I also believe that contemporary literature’s heavy focus on the professor class is a detriment not only to writers’ lives but also to the work being produced.

It reinforces the damaging message that the only lives worth writing (or reading) about are the ones professors lead…

…There are other voices beyond professors. Other kinds of lives, other struggles that are real, vividly imagined, and deserving of time. One of the ways of validating lives is by allowing them space to speak, by setting up your conference or your contest in a way that supports writers who are poor and less connected, in a way that actively looks for them.

This is why we need to look carefully at where we are and who we are when we are speaking up and out and on whose behalf. It may well be the case that our best work is not speaking at all but creating space for someone else’s voice.

The experiences and imaginations of the poor are as rich as those of anyone born into privilege or tenured as a professor. Sometimes, imagination is all we have.

We are not poor out of lack of hard work. We are not poor because we “want it less.” We stay poor because of institutionalized sexism, racism, homophobia, transphobia, ableism, ageism, and classism.

We stay poor because doors stay closed.

Stine reminds us all that freedom is not a given and that some, many in fact, lack the freedom to simply change. The nudge that I received from ‘On Poverty’ was that I have a choice. I can choose solidarity or not. And solidarity requires more than admiring so many beautiful problems. It requires self awareness, perhaps in the form of recognizing my own forms of privilege for starters. Solidarity requires listening first and creating space. Solidarity means I need to open doors for and with others wherever possible.

I am fascinated by higher education. I love being able to ‘hang’ with my PhD friends on social media and feel welcomed in their conversations. Yet these reads encourage me to go deeper, to look at who’s speaking and what are we really talking about and ultimately what my choices convey about my priorities in these spaces. Keeping our conversations open and routinely asking ourselves who is not present moves us in the direction of solidarity. I wish I had a better, tidier conclusion. In the end there is more work ahead. Work that demands consciousness and fortitude and engagement. Not tidy, necessary.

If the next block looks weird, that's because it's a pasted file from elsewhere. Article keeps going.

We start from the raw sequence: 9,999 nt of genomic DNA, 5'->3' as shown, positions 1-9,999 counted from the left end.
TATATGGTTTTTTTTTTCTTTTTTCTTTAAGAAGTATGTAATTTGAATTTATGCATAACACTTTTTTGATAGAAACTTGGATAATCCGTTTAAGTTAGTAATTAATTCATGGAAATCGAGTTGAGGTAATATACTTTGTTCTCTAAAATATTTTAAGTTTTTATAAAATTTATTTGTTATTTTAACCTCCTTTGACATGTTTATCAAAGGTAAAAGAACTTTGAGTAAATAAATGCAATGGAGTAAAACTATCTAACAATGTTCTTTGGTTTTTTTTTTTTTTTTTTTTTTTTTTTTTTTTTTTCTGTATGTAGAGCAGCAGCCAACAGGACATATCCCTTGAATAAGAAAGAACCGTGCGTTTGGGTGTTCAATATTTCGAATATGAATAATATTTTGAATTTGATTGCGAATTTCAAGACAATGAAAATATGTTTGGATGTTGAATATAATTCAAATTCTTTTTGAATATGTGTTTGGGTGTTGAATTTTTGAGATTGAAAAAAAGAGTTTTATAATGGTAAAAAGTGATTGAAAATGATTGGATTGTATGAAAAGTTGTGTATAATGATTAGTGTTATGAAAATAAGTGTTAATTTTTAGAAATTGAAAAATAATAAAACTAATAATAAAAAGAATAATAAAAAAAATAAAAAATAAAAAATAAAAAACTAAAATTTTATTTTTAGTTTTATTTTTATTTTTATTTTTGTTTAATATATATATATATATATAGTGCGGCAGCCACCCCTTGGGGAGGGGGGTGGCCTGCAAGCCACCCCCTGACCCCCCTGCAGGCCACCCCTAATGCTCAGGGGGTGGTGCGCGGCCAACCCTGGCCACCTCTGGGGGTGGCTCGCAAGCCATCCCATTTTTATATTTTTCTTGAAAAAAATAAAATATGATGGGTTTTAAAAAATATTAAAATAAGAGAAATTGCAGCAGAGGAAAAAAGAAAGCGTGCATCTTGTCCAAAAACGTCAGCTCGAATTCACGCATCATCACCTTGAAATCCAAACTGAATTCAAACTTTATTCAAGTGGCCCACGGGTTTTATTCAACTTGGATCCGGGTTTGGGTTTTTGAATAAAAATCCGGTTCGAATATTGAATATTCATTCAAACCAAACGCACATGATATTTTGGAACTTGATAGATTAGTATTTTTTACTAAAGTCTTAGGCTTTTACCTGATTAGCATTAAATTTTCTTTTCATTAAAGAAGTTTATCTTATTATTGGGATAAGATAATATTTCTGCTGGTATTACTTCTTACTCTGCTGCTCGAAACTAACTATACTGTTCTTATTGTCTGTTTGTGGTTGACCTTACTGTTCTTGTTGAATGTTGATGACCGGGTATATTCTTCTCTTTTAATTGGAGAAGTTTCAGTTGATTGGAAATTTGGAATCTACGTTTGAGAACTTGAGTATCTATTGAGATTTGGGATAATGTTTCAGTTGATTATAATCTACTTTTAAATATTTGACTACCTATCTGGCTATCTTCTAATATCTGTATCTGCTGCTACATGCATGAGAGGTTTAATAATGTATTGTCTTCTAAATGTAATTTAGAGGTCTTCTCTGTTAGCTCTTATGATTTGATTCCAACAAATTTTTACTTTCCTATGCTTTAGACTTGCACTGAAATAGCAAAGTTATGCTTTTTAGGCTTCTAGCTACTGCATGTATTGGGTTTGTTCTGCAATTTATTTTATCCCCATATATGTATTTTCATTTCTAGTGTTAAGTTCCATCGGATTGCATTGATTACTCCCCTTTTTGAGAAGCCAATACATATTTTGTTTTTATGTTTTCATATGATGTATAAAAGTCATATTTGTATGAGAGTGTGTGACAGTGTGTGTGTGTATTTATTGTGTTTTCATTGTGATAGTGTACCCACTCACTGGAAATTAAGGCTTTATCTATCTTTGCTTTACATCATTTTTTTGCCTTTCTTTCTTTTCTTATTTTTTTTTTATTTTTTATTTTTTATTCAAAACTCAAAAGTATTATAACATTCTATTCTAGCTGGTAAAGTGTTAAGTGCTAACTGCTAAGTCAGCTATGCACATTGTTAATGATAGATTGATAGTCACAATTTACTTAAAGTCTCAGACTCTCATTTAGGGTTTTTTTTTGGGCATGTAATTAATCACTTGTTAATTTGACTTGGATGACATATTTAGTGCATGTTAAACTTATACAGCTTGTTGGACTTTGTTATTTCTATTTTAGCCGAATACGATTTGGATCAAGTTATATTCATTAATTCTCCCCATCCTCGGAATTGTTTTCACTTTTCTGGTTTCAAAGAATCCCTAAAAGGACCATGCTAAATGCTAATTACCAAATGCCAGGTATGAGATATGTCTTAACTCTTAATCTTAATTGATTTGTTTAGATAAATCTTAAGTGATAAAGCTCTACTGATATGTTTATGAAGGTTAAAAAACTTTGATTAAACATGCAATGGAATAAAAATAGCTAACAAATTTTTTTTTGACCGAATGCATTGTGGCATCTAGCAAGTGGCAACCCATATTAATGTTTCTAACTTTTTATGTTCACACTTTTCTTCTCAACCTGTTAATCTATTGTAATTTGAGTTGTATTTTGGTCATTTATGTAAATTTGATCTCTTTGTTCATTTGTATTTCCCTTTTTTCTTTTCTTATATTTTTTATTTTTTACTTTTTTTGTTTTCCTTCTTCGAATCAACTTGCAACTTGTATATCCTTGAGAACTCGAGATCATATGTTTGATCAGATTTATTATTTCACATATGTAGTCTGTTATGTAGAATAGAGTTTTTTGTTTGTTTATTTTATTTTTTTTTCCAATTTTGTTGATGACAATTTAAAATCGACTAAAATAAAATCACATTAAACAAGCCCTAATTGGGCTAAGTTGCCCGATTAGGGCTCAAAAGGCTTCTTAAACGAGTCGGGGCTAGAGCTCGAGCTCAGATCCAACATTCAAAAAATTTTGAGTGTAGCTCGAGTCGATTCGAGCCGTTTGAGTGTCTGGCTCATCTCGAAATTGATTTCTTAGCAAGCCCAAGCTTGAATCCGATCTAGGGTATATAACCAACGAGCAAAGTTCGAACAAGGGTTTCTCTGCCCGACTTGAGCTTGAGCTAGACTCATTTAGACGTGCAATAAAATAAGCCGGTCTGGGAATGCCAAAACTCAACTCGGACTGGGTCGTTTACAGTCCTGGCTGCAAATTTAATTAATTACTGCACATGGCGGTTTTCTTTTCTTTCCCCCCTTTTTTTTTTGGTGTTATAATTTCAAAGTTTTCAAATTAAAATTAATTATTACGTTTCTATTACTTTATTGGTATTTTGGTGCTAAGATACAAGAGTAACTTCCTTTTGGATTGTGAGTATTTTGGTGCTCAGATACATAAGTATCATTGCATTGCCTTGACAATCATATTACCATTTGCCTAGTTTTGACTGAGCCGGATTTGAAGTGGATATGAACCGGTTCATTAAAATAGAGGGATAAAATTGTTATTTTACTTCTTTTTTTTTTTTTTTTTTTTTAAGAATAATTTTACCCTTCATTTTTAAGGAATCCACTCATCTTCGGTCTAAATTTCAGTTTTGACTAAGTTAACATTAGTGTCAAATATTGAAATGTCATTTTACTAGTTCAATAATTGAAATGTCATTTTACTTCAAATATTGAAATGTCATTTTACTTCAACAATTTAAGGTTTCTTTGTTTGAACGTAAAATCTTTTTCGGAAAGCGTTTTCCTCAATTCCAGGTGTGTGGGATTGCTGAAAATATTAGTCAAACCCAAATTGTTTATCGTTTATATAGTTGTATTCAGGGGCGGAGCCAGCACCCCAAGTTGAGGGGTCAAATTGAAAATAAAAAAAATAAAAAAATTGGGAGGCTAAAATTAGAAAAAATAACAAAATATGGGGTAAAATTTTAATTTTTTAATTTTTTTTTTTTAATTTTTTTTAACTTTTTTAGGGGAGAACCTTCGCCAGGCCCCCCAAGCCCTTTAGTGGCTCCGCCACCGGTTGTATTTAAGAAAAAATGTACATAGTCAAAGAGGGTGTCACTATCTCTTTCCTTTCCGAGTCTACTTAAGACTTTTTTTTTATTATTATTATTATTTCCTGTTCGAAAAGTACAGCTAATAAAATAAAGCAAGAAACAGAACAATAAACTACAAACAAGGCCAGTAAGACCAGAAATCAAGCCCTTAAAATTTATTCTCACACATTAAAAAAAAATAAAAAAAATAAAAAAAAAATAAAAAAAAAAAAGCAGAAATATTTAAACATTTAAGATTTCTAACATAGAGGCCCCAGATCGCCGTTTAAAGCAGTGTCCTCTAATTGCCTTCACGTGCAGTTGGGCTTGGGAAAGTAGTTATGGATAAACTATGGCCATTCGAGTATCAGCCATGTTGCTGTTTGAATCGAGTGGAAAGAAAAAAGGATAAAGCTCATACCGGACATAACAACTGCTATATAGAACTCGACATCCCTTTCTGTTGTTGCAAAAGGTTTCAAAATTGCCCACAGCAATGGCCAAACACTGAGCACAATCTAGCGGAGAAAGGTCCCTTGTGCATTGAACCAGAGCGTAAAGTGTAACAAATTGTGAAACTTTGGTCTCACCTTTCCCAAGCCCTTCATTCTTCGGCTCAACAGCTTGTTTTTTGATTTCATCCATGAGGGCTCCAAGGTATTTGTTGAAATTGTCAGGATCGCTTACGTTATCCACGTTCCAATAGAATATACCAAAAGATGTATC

A Way (Away) With Words

I cannot stop thinking about language.

I saw a tweet this morning that resonated. I chose not to retweet because some of the word choices are a bit too over the top for my tastes but the fundamental message is spot on. The title is “How To Talk Like an Entrepreneur” and it offers a list of handy translations of typical start-up talk:

“I’m passionate about…” becomes “I’d like to make money from…”

“Change the world”  implies “make an app to do something we already do marginally faster…”

“Disrupting X” actually means “Taking market share by temporarily avoiding regulations that larger companies deal with”

You get the idea.

We who write tend to be good at finding words – words to illustrate, evoke, provoke, reveal, cover up, distract, focus, frame, shape, manipulate, determine, lead astray, pass judgment, ignore, beautify, decorate, downplay, exaggerate, say, show, tell. We find words and string them together in hopes of conveying a thought or thoughts which will make sense to someone else. We find words, we commit words, we imbue them meaning and we let them out onto the page or screen to be read by someone else, aiming for reception and resonance – sometimes hitting the mark, other times missing spectacularly.

I’ve been thinking about my own use of language, particularly in how I communicate with parents and colleagues to describe students in my class. For years I have considered this a strong point – my capacity to write specifically about each individual student. In fact, when I reread comments written 10, 5 or 2  years ago I see evidence of that expressive strength. At the same time, these comments reveal my distinct teacher values and preferences.